"Plays thus at being Prosper" : Caliban and the colonised savage in mid-nineteenth-century Britain : a thesis presented in partial fulfilment of the requirements for the degree of Master of Philosophy in English at Massey University

Thumbnail Image
Open Access Location
Journal Title
Journal ISSN
Volume Title
Massey University
The Author
Representations of Caliban in Victorian Britain took the form of plays, performances, reviews, poems, paintings, cartoons, sketches, and commentaries. These representations predominantly involved an ambivalence between portrayals of Caliban as human, and as non-human. A similar ambivalence is apparent in Victorian representations of the savage. Taking Robert Browning's "Caliban upon Setebos" as an initial example, this thesis applies Homi Bhabha's model of colonial mimicry to these representations of Caliban in order to show that the ambivalence in them is continuous with the ambivalent aim of the colonial mission, which is both to suppress and to enlighten. This ambivalent colonial mission leads Caliban to be constructed within Victorian colonial discourse in an ambivalent fashion, and he is hence both contained within and subversive against that discourse. Caliban acts as a conceptual site at which colonial ideology can be both defended, by those interpretations of Caliban which are continuous with stereotypical Victorian representations of the savage, and challenged, by those representations which are subversive to the colonial ideology which is the basis of this stereotype. The challenges to colonial ideology come from interpretations of Caliban as an evolutionary figure and as a satirical figure. It is in the process of defending the colonial interpretation that the ambivalence inherent in the colonial model is made clear. Thus Caliban can be seen to be, in these interpretations, a representation of this stereotype of the colonial savage, functioning to justify the ambivalent colonial mission.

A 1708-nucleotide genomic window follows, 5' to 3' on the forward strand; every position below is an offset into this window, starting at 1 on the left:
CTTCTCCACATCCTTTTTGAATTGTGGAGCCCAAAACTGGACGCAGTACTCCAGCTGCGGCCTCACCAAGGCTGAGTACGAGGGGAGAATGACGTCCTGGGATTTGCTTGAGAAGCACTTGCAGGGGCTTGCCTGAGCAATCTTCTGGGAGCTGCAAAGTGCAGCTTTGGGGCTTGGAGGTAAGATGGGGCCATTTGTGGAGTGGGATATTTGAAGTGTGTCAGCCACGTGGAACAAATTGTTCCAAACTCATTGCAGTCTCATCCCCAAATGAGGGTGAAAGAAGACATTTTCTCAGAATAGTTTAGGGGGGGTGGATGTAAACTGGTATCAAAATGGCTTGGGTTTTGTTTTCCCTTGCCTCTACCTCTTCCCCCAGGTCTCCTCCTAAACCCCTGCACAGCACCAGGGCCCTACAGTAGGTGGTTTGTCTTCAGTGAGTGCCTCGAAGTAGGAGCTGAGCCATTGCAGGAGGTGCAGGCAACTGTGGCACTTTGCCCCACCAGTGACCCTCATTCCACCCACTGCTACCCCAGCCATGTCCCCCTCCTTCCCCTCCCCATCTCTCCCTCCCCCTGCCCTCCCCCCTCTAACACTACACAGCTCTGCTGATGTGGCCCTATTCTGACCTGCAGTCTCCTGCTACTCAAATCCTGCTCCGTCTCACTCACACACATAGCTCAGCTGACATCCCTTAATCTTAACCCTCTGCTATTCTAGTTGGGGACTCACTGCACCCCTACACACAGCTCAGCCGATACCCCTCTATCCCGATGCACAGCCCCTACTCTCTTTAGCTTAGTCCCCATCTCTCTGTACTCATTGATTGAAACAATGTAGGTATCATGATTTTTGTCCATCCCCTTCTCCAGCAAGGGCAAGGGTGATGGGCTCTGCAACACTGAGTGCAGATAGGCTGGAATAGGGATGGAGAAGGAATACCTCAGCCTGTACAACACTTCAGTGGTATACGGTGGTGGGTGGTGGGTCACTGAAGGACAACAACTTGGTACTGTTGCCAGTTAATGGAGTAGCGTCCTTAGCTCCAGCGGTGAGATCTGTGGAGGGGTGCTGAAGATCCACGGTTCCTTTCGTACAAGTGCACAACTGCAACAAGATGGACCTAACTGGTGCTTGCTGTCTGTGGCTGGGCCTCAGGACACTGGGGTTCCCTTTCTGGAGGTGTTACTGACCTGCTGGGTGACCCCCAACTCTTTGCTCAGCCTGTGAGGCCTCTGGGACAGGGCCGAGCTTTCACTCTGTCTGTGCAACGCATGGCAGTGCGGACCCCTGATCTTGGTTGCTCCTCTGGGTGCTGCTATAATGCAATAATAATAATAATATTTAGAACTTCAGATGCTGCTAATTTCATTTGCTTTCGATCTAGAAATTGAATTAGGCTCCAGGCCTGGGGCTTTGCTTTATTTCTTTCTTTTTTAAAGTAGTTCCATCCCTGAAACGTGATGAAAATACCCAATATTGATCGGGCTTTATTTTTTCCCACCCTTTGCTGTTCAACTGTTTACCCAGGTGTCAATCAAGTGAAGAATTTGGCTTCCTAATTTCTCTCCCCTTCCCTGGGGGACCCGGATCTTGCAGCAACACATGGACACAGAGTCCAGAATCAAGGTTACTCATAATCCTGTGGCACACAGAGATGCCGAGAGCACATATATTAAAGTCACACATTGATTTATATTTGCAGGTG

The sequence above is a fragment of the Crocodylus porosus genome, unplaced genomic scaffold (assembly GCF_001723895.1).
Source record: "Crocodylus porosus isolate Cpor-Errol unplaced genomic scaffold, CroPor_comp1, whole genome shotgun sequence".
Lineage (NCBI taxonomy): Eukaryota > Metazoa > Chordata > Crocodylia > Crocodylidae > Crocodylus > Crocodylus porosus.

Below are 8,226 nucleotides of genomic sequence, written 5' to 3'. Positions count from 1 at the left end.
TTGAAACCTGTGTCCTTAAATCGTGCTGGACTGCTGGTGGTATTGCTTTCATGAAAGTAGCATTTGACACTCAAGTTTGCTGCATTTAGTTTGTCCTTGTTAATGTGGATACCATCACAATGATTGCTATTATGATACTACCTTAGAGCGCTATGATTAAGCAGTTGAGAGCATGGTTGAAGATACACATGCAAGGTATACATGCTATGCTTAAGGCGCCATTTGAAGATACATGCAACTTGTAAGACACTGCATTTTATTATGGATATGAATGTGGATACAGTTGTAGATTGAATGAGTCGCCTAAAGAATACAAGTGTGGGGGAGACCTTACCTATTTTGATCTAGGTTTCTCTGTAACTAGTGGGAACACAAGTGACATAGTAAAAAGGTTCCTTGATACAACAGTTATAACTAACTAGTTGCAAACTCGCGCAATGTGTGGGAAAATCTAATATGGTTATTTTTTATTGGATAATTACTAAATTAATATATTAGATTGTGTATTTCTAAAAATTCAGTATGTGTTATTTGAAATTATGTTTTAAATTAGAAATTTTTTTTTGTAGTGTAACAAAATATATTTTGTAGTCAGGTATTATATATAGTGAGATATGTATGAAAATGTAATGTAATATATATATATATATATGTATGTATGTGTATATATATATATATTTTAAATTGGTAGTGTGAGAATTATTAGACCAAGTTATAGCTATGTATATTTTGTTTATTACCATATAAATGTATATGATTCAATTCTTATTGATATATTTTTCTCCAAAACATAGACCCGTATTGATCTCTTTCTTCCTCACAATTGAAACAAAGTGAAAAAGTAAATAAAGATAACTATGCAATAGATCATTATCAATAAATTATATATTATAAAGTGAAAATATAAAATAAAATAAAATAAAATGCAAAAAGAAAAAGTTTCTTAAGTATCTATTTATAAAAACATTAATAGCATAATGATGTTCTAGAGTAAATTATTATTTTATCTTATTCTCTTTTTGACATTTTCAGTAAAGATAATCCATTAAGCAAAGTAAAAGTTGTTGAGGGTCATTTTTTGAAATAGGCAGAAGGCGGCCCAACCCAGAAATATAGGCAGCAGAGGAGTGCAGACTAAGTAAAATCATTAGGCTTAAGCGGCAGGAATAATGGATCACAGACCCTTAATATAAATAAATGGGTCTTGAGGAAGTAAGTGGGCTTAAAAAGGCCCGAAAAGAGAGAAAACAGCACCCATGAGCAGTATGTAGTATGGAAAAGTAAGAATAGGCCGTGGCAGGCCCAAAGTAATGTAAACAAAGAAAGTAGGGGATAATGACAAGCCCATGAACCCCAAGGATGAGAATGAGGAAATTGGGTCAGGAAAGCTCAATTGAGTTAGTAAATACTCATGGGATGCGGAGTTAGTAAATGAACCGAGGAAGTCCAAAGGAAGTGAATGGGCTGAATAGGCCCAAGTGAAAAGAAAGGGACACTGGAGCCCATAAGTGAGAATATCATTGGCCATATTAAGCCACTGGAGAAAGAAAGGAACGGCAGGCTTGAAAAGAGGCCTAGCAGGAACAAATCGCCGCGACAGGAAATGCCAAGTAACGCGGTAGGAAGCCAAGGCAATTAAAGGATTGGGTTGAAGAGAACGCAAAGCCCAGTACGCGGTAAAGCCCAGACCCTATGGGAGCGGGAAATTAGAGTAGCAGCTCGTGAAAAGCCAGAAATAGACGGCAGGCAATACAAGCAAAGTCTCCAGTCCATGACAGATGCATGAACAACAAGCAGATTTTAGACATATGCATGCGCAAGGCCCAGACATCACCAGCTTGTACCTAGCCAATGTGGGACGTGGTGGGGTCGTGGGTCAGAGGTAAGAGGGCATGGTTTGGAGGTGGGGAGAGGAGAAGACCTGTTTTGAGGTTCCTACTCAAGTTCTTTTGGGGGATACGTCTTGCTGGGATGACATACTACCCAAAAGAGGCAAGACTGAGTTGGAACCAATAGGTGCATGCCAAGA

Caliban (Fictitious character), Shakespeare, William, 1564-1616 -- Characters